Canal do Crédito a Pioneer in Brazil’s Growing Mortgage Market

Having recognized the opportunity represented by Brazil’s growing mortgage market, Marcelo Prata launched Canal do Crédito in 2009. In 2008, middle-class families in Brazil had been granted US$15 billion in credit. While this number seemed meager in comparison to U.S. and European markets, it was 10 times greater than in 2004. In this, Prata saw an opening for an online channel where consumers could get answers to their questions about real estate financing and find credit options as well.

Now, in 2012, it looks as though he was most certainly on the right track.

This year, Brazil’s mortgage industry is expected to reach US$100 billion dollars – more than six times what it was in 2008. The figure represents approximately 6% of the country’s GDP. And considering this takeoff of the mortgage market in Brazil and Canal do Crédito’s role in the industry, it’s no wonder that investors have taken note.

In 2011, Canal do Crédito received its first round of investment from Venture Capital firm Confrapar, the funds of which it used to invest in its technology and team. And in November, the startup closed its second investment round (Series B), bringing in one of Brazil’s largest media groups, GRPCOM, as a partner. Best-selling author and personal finance guru Gustavo Cerbasi joined as a shareholder and partner as well.

Through this investment deal, the Canal do Crédito investors stand to contribute up to US$15 million in the company over the next three years. The inclusion of new shareholders is part of the company’s growth strategy in identifying new channels of customer acquisition by means of strategic partnerships and new features to enhance user experience and client relationships. Canal do Crédito will use the funds received to invest in technological upgrades, and it will also seek to educate the Brazilian population on finance.

Canal do Crédito will also likely use the investment to continue to expand its mix of services for other financial products, as it has does this year with loans and consortia. It has already simulated more than US$20 billion on its site and boasts a base of over 200,000 users.

Emily Stewart: This is your second round of funding.  How did you approach this time around differently?

Marcelo Prata: We first got in contact with GRPCOM last year, and negotiations and analysis for investment began in June of that year. The initial interest came from GRPCOM, which tracks the market in search of opportunities that have synergy with their business. The group acknowledged that Canal do Crédito is a serious company focused on and dedicated to its business, and it has a history of incoming investment and market success.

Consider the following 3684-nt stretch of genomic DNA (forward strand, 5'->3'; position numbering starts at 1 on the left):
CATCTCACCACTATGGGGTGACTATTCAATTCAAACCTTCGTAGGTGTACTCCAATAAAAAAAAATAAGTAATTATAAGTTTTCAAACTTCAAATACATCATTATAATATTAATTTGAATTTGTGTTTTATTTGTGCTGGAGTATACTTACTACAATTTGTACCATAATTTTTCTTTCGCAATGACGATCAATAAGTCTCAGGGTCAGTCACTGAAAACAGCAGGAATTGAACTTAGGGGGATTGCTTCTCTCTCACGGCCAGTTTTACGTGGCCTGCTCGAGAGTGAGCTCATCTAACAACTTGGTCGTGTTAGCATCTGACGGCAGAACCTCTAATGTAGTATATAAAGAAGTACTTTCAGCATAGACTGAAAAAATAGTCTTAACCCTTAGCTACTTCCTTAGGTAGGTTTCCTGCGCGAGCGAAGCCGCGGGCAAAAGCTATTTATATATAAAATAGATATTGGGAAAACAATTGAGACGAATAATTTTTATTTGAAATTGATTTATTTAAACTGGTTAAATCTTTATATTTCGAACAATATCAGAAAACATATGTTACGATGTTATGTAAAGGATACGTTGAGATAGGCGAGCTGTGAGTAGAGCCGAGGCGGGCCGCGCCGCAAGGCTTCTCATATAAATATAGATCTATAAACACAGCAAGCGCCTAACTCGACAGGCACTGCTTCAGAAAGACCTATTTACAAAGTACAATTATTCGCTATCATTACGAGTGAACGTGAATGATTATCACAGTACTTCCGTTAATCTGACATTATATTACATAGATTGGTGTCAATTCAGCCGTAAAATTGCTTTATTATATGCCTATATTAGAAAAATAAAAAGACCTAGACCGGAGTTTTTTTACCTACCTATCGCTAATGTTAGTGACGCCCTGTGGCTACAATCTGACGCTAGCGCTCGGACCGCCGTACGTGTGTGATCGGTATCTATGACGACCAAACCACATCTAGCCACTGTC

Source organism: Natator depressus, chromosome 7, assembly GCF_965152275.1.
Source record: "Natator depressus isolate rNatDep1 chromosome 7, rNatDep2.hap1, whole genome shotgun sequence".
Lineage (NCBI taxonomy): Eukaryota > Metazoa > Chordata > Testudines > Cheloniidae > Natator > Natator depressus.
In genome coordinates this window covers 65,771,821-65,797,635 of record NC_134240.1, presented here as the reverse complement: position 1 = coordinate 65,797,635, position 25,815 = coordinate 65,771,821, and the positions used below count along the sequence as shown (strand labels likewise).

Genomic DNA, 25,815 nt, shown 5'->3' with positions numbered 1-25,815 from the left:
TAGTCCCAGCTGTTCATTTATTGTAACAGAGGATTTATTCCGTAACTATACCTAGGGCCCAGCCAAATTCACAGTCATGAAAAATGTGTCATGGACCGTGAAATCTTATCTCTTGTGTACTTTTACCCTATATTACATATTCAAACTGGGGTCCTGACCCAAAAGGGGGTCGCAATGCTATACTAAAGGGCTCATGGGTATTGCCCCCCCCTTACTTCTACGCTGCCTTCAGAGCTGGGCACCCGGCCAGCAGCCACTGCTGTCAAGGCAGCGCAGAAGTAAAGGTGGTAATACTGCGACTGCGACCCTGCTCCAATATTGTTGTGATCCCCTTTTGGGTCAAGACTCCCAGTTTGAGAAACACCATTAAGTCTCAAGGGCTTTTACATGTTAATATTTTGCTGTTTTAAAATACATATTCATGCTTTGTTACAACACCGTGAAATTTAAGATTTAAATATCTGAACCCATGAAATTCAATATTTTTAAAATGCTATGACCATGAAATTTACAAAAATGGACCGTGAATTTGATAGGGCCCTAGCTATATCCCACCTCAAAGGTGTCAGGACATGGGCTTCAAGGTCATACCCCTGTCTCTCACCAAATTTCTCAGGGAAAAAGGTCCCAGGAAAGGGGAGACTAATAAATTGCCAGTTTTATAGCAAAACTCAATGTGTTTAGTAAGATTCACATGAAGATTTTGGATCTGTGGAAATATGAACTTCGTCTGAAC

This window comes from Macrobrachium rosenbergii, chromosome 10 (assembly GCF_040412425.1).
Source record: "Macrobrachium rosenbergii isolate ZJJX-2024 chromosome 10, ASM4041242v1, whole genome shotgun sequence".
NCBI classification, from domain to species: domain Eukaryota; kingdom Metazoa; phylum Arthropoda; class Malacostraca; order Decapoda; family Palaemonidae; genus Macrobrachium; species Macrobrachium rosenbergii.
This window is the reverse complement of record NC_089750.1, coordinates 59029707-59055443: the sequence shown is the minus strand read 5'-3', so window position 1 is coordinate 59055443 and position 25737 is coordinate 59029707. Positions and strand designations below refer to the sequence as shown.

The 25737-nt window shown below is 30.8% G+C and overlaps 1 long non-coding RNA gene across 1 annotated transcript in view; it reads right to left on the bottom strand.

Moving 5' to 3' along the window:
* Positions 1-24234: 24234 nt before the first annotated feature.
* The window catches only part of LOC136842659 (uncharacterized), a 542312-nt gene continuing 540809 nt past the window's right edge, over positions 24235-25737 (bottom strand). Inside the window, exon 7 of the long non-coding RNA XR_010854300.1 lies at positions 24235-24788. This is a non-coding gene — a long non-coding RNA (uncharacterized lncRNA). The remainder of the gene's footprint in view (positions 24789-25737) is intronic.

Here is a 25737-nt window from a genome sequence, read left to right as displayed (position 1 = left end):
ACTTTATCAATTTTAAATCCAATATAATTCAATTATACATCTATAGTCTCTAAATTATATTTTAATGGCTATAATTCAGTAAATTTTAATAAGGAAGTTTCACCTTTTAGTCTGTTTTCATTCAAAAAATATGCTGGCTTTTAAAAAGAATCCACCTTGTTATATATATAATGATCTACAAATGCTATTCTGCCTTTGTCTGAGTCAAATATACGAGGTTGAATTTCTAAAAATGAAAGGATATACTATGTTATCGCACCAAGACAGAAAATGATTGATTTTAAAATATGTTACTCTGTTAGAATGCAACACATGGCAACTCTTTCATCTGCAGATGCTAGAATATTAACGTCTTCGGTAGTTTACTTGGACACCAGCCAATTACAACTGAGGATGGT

ES: Canal do Crédito is a pioneer in credit and finance in Brazil. How has the industry changed since you started?

MP: The main change has been in access to credit. It is common knowledge that Brazil suffered high inflation rates and unemployment for decades. In the last decade, we have experienced economic stability fully. Unemployment has been reduced, and household income has increased. This movement has resulted in one of the most amazing cases of social mobility the world has ever seen, with thousands of families rising to the middle class (class C). This scenario has been favorable for the credit industry to grow.

We are closely following the modernization of banks in granting credit, in particular, the real estate sector. Moreover, the internet has gained more strength as a channel of banking transactions, having overtaken ATMs in 2010. Currently, we are seeing fierce competition for bank customers. The government has pressured banks by reducing interest rates, and consumers, for the first time, realize that they have the power to choose. Therefore, I believe that we are in the right place at the right time and have the right business model to create value for our users and for banks, which can capture more qualified customers at a lower cost through our service.

ES: Though Brazil’s finance and credit sectors are evolving, they are still developing. What needs to change to reach the levels of more developed nations?

MP: There is much more to be done, no doubt. We have structural issues that involve setting up registry offices, creating a unified base of credit information, and modernizing funding and fundraising tools. Above all, we have to confront the issue of the judiciary validation of the legal measures imposed to guarantee credit operations, such as mortgages. What’s more, banks must reduce their operating and customer acquisition costs. This is especially urgent in a market with lower real interest rates and, hence, reduced banking spread.

Therefore, the improvement and modernization of processes, coupled with the need for greater efficiency in gaining customers, and, on the other side, consumer awareness and the power of choice, favor the model of a consolidated financial comparison product in Brazil. Similar things have happened in the United Kingdom and other developing countries. It is in that direction that I’m headed. I want to make Canal do Crédito the main financial products comparison platform of Brazil, and I believe that the investments received are evidence that we are on the right track.